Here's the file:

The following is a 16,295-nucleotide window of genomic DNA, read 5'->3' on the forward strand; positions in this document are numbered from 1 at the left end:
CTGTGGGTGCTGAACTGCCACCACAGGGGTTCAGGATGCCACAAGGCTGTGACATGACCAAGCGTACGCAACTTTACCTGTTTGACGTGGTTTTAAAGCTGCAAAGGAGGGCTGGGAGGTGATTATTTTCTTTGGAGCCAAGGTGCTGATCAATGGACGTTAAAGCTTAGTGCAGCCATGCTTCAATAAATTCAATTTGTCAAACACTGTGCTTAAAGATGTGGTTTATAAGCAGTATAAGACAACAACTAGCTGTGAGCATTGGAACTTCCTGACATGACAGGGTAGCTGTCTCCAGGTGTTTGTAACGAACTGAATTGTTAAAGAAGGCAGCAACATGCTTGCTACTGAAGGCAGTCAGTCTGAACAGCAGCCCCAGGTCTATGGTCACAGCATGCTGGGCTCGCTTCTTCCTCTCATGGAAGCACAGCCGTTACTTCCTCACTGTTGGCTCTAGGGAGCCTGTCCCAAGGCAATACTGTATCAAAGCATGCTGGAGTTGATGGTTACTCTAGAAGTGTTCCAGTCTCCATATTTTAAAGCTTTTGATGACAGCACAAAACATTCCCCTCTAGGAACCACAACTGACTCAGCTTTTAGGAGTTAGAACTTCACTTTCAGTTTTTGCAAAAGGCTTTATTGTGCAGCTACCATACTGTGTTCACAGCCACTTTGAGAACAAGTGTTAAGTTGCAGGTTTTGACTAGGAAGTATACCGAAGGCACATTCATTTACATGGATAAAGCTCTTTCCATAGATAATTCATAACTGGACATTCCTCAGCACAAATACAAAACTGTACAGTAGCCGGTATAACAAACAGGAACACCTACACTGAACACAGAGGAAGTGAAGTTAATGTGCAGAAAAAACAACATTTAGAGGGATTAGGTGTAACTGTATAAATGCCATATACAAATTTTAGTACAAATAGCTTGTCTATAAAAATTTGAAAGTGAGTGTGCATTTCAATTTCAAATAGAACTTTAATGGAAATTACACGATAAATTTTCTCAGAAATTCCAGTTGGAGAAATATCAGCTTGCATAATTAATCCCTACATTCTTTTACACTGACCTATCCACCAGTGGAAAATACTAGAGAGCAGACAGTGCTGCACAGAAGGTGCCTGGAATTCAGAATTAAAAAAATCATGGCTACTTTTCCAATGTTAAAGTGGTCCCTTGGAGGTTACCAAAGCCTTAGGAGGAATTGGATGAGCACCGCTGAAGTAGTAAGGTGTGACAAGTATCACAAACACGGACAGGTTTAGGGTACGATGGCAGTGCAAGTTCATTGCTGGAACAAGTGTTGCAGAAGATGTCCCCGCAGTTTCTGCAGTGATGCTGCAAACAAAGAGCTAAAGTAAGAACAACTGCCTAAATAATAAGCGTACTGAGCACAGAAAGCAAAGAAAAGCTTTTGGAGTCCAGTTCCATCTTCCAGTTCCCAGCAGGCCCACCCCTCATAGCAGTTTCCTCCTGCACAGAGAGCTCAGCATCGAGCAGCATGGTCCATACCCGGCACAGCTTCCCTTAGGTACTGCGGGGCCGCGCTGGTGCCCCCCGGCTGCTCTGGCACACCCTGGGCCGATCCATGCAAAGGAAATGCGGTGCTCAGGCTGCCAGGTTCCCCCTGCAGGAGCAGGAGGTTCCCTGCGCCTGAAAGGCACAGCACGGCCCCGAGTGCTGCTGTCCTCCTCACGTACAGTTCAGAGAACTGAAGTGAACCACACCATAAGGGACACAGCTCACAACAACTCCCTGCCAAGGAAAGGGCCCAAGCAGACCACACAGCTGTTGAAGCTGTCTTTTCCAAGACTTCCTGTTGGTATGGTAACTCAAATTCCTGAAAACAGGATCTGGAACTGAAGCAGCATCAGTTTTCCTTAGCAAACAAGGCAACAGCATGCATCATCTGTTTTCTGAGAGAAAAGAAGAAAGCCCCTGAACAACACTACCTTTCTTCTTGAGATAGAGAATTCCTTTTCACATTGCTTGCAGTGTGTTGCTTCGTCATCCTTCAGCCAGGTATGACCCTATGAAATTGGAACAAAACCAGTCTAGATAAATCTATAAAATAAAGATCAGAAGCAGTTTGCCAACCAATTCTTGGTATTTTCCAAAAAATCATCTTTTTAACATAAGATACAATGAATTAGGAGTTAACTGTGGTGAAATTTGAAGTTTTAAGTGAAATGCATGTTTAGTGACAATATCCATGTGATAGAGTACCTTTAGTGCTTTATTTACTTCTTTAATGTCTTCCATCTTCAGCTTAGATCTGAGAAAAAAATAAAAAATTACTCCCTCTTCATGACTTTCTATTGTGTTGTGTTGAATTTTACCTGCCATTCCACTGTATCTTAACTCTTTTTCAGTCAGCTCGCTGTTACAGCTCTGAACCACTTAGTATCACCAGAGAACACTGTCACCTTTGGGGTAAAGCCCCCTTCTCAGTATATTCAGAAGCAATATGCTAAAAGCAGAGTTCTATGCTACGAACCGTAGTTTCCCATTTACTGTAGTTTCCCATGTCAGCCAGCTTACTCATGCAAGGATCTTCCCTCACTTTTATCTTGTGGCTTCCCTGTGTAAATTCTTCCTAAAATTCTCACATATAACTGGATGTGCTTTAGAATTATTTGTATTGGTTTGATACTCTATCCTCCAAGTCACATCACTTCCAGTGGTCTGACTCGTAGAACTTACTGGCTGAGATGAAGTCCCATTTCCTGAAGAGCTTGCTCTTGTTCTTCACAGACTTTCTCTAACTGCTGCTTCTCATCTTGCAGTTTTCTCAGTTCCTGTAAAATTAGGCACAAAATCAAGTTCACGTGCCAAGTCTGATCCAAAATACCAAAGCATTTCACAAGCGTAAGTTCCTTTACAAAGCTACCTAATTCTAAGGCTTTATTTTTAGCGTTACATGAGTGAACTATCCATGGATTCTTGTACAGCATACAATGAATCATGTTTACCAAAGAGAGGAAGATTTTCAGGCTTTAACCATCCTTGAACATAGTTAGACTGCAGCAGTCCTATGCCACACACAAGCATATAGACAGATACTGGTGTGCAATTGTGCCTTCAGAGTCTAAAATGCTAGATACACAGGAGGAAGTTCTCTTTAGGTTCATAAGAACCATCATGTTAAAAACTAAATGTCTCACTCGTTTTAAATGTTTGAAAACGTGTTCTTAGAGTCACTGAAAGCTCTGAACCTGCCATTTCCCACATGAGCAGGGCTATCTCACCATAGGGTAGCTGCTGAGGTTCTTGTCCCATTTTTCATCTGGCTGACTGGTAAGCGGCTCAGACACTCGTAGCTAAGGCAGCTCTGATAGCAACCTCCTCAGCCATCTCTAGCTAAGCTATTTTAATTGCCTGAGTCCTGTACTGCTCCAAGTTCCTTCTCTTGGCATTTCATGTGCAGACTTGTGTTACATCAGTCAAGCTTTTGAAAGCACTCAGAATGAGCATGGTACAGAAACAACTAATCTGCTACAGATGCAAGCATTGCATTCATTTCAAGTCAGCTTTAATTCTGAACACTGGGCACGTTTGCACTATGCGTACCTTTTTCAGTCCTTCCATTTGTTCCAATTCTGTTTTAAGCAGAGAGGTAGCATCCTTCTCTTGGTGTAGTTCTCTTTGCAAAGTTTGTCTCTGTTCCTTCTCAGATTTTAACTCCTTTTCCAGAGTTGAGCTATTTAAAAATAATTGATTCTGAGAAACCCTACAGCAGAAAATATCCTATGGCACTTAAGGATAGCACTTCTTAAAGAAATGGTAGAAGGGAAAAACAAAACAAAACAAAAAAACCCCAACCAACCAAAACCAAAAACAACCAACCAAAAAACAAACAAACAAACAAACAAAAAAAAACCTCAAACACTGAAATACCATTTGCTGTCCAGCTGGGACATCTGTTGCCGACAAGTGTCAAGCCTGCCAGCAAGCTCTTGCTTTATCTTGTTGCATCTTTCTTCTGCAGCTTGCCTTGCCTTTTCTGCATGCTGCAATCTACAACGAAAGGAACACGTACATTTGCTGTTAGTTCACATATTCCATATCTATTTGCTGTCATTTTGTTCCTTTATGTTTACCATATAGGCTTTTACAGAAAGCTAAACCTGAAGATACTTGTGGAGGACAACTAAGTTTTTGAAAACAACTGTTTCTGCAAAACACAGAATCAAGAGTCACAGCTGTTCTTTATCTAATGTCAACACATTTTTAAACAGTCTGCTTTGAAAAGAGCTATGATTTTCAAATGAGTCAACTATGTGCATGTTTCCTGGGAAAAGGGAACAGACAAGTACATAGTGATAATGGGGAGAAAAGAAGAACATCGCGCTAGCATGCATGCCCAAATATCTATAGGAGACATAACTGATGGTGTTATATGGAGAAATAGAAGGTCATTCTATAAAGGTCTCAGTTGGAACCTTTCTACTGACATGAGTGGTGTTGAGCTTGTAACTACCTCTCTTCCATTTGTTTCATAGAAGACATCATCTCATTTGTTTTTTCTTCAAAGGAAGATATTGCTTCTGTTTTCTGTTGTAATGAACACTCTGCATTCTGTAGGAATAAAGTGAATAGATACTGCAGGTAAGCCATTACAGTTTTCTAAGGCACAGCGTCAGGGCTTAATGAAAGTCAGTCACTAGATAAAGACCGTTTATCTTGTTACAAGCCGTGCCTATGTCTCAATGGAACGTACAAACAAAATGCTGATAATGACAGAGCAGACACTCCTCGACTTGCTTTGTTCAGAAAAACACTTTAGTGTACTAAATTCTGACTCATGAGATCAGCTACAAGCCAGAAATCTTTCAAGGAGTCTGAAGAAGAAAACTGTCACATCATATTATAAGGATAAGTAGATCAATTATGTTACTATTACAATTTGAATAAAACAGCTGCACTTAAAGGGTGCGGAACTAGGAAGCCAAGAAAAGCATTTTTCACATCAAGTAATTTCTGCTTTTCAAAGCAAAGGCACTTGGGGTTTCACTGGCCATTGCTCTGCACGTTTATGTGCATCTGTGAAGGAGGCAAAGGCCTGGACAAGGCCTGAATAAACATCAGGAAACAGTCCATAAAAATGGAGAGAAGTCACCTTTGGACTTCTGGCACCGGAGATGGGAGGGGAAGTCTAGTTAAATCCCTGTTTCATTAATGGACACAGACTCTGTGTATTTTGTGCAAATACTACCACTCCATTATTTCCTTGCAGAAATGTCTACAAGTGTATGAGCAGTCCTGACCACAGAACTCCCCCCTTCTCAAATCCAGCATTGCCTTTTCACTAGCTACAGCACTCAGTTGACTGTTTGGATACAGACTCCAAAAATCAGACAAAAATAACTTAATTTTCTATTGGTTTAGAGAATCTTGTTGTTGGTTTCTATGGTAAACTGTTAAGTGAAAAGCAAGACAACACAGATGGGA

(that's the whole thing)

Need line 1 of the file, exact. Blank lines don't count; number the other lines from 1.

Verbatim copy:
The following is a 16,295-nucleotide window of genomic DNA, read 5'->3' on the forward strand; positions in this document are numbered from 1 at the left end: